(CNN)Jeremy Corbyn, the leader of the UK's opposition Labour Party, has an anti-Semitism problem -- and so now does the rest of the United Kingdom.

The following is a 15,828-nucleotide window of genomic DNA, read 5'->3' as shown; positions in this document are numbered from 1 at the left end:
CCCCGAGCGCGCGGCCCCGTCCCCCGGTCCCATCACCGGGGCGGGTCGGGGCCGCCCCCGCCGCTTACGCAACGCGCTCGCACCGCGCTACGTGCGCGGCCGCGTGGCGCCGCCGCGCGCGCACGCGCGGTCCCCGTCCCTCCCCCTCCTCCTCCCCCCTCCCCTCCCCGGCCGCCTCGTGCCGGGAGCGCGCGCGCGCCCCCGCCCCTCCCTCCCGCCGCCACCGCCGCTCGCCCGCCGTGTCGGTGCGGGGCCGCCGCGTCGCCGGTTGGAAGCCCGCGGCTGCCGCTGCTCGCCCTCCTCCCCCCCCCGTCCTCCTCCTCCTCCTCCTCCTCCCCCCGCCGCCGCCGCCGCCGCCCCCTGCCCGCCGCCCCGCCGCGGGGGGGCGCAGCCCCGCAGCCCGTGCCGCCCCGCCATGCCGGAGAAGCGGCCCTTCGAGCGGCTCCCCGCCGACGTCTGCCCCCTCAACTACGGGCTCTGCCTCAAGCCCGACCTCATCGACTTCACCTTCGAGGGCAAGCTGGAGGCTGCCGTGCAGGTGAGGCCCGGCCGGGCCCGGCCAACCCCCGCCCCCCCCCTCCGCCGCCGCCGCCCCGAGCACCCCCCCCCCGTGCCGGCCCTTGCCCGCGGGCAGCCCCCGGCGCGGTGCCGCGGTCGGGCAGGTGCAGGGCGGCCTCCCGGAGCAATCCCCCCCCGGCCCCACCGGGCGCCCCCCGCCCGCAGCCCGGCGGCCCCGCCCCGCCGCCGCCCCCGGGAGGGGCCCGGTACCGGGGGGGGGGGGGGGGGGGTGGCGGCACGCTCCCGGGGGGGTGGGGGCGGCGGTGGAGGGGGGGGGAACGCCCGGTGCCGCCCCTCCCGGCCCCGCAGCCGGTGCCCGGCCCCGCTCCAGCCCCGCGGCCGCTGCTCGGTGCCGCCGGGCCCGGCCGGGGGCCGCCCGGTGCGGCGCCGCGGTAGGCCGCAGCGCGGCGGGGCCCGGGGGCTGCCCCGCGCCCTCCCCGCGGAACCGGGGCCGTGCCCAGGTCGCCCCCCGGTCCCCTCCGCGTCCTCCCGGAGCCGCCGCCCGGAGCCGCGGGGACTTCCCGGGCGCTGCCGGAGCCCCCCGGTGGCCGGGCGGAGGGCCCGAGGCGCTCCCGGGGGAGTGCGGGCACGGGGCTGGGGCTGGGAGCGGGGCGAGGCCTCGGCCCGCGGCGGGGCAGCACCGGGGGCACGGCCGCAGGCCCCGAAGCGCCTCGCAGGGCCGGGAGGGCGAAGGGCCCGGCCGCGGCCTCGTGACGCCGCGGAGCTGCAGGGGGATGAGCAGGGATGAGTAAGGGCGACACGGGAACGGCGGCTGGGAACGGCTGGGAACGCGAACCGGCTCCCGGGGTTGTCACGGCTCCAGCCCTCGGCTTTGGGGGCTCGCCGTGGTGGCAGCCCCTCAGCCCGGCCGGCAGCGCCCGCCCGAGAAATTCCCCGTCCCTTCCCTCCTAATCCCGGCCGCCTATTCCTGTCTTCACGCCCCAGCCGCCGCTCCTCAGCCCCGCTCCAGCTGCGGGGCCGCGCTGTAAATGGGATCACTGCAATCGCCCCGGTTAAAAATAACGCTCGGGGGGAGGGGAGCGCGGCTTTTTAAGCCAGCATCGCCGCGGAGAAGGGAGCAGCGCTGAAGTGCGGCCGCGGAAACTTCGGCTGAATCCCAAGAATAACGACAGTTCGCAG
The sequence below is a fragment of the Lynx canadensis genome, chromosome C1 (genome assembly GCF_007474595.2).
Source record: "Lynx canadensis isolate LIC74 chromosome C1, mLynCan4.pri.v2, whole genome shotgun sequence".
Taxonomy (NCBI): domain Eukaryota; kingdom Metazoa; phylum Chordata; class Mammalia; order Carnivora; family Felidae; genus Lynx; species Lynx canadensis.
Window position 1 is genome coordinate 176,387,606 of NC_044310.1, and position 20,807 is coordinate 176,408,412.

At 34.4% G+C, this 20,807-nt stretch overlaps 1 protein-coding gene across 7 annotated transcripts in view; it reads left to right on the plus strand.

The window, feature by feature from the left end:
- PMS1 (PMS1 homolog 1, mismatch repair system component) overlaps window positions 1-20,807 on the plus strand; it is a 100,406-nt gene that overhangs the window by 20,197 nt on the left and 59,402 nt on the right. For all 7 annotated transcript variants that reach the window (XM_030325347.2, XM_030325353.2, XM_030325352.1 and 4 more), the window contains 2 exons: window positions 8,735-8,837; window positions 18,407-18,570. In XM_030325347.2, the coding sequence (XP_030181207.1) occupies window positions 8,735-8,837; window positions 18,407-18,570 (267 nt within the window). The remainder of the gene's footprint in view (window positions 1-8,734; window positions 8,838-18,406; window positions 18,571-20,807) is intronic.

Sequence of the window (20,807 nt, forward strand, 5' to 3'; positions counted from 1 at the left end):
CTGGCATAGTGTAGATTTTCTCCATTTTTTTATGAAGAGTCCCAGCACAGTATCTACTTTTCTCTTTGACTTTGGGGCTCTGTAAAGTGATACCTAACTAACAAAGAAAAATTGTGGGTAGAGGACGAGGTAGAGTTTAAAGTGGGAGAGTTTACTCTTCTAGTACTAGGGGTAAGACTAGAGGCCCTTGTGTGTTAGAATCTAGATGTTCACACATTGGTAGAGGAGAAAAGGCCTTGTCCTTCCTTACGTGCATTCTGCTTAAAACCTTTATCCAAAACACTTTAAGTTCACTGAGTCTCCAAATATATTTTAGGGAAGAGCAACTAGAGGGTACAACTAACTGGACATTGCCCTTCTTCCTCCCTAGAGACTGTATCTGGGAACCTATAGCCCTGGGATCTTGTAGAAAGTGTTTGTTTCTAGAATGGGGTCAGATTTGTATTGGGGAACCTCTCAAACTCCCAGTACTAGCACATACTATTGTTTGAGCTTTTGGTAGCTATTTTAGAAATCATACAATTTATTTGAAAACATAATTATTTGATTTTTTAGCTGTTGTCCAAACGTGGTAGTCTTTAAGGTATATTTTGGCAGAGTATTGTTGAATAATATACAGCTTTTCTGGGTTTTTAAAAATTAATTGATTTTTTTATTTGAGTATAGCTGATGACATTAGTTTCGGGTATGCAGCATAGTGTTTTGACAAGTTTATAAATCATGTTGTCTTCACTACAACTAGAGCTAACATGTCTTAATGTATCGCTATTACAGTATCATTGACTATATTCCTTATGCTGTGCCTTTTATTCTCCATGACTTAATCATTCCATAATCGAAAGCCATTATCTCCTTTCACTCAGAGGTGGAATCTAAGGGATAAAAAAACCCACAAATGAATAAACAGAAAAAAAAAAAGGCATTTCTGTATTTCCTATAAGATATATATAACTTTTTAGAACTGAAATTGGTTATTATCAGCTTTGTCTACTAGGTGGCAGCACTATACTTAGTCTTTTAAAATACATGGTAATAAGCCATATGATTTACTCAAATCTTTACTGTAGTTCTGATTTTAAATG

There were the questionable associations with Holocaust deniers and anti-Zionists; self-proclaimed "friendships" with representatives from Hamas and Hezbollah; his stress on inclusive dialogue over the Israel/Palestinian conflict while only ever speaking to one side.In the intervening 2½ years, the question of whether Corbyn and the Labour Party he leads contains strands of anti-Semitism has bubbled below the surface of British politics, occasionally bursting to the surface in wildly malevolent eruptions.We are currently in the midst of one such eruption. The latest trigger: the unearthing of Corbyn's disapproval, expressed on social media in 2012, of the painting-over of a mural depicting a crude caricature of Jews and his tone-deaf response to the resulting outcry.This is only the latest in a series of incidents which, at the very least, have left Corbyn open to charges of tolerating anti-Semitism and anti-Semites. When I was researching my biography of Corbyn, a then-member of his leadership campaign confided that aides hadrepeatedly pleaded with him to address the concerns of Jewish community leaders who were already expressing alarm at the prospect of Corbyn taking charge of a major British political party. The candidate was, I was told, utterly uninterested, seeing, as he often does, any implied criticism as hostility and therefore an unwarranted smear.This was I think the last interview I conducted before returning home to New York, where I still live. Watching Labour's Jewish crisis unfold from the city with the largest Jewish population in the world after Tel Aviv provides an interesting perspective.To say that to play fast and loose with anti-Semitism would be a disqualifier for political office in the United States is an understatement.Even Donald Trump, who makes no bones offending entire racial communities, has in the face of accusations of anti-Semitism resisted doubling down in the manner he does on so many other issues. To do so would be political suicide. Until recently, the same was true of the UK, too. And, in my opinion, it is a direct result of Corbyn's leadership that it is not.